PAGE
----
Alaburda told the jury she had consulted with lawyer friends who cautioned against working for the consumer bankruptcy firm Winterbotham Parham Teeple. The law graduate claims she came to the conclusion the firm was "predatory" and "took advantage of people who were already in a bad situation."

Sullivan poked holes in Alaburda's testimony, pointing out she did not mention her friend's advice in her 2013 deposition but instead testified that she could not afford to attend a month of training out of town and the firm would not pay her bar dues.

Alaburda said that while it wasn't in her deposition "it was still part of my decision-making process."

Read the whole story at Courthouse News Service

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Supreme Court steps into Apple v. Samsung fray

Posted By Administration, Tuesday, March 22, 2016

Apple's years-long fight with Samsung Electronics over design patents will make its way to the US Supreme Court.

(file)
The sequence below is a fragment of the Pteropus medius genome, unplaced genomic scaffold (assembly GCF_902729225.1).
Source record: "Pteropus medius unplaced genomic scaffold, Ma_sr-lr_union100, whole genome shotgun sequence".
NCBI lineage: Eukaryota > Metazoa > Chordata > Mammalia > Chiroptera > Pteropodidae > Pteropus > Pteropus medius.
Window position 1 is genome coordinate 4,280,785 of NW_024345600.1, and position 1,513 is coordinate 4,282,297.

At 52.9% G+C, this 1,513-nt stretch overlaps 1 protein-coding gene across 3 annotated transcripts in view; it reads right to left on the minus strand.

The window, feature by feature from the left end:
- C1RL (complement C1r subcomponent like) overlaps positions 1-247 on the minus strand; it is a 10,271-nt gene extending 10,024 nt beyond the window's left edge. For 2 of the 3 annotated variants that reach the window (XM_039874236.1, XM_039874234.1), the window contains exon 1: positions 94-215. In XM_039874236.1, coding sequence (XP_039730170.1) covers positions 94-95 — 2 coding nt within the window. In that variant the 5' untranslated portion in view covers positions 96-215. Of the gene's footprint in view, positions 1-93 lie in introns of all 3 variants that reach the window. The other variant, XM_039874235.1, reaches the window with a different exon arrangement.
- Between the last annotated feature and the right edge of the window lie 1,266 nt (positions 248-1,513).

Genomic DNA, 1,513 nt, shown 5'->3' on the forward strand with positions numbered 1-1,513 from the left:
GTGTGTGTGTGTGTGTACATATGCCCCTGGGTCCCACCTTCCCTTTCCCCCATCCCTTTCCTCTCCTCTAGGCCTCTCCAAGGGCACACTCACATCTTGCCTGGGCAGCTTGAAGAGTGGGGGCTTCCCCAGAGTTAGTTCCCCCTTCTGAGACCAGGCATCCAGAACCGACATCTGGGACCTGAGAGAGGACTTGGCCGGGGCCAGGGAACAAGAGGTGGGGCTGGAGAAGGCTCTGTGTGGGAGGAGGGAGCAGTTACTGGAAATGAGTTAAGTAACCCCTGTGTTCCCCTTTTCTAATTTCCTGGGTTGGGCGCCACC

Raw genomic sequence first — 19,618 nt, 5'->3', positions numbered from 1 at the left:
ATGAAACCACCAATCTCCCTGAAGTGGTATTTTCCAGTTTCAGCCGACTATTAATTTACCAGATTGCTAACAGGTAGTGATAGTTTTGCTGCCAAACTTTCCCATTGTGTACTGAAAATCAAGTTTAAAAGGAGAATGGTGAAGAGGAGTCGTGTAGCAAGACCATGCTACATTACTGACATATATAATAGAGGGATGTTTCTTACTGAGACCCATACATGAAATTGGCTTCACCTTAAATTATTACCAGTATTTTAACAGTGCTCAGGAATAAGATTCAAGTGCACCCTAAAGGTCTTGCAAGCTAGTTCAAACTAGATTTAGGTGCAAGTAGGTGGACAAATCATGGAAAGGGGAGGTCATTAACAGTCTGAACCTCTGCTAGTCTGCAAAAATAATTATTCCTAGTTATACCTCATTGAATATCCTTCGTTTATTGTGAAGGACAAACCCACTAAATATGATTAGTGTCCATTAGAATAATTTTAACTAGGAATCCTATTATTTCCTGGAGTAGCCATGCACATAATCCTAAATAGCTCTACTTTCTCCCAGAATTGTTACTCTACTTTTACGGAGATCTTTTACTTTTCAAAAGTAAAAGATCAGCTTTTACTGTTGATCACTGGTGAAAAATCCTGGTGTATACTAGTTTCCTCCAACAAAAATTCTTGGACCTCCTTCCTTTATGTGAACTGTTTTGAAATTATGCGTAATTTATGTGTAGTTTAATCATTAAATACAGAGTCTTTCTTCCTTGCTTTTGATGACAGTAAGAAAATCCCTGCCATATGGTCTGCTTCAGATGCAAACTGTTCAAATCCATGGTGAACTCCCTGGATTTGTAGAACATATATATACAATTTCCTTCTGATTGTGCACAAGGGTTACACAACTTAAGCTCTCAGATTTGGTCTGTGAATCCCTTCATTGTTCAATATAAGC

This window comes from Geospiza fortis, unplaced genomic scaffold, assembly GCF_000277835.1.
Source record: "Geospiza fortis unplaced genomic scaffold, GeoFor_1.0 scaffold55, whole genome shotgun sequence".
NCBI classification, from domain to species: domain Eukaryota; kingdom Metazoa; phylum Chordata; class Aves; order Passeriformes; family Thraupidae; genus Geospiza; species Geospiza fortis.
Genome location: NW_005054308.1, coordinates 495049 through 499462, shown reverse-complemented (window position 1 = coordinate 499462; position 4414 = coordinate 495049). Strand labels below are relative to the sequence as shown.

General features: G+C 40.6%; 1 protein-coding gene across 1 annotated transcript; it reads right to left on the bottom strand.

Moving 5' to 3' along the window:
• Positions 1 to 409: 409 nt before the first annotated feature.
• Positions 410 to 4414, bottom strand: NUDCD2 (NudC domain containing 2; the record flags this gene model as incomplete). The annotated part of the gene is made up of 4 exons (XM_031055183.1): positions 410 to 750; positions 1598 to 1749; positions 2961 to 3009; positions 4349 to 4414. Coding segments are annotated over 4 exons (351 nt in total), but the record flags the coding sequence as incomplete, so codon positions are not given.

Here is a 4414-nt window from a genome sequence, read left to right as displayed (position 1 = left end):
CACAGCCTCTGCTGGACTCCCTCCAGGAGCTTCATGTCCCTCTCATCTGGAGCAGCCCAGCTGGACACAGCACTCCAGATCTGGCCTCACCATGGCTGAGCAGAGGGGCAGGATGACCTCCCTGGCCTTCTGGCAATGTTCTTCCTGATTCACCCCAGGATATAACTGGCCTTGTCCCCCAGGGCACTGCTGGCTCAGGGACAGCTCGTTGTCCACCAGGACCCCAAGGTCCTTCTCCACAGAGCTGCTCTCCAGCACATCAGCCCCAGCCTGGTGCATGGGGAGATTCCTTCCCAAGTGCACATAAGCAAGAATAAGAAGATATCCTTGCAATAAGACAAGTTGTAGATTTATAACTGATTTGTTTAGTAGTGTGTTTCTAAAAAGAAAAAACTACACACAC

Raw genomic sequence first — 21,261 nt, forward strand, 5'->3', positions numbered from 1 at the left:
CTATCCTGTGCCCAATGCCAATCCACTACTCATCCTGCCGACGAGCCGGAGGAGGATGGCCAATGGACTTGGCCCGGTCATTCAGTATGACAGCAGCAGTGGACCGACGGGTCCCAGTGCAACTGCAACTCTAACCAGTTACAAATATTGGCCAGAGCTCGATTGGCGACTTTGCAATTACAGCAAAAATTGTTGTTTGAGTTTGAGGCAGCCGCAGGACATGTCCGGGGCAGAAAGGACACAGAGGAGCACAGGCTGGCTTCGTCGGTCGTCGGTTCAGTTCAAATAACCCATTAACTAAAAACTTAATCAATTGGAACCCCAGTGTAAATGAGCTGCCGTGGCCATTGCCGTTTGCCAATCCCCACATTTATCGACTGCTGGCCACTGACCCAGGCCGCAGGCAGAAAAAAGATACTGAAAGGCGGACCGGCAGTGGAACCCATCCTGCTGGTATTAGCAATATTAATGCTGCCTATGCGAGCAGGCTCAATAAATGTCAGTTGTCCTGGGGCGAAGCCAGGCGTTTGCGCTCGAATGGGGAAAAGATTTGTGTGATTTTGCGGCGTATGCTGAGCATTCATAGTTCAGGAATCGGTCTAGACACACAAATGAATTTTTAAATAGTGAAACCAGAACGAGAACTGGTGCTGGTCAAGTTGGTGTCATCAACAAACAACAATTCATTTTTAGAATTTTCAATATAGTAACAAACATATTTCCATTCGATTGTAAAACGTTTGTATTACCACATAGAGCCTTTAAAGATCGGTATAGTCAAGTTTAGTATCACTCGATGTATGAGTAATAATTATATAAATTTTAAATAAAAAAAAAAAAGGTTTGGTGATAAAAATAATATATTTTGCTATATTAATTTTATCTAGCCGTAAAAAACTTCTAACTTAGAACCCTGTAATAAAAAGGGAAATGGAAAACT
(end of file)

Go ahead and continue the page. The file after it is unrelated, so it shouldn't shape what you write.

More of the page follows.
The nation's highest court on Monday agreed to review the case, the first time it has looked at a design patent case since the 1800s.

Samsung filed a request with the Supreme Court in December to re-examine the case after losing in court to Apple, which resulted in Samsung's requirement to pay Apple $548 million.

Apple shot back in February, calling the case "legally unexceptional" and asking the Supreme Court not to "prolong" the battle against Samsung. Apple also argued that the case didn't present a question important enough to require resolution at the top of the US judicial system.

"We welcome the court's decision to hear our case," Samsung said in a statement Monday. "The court's review of this case can lead to a fair interpretation of patent law that will support creativity and reward innovation."

Read the whole story at CNet

 

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New chief chosen to replace retiring D.C. federal judge named in sex assault case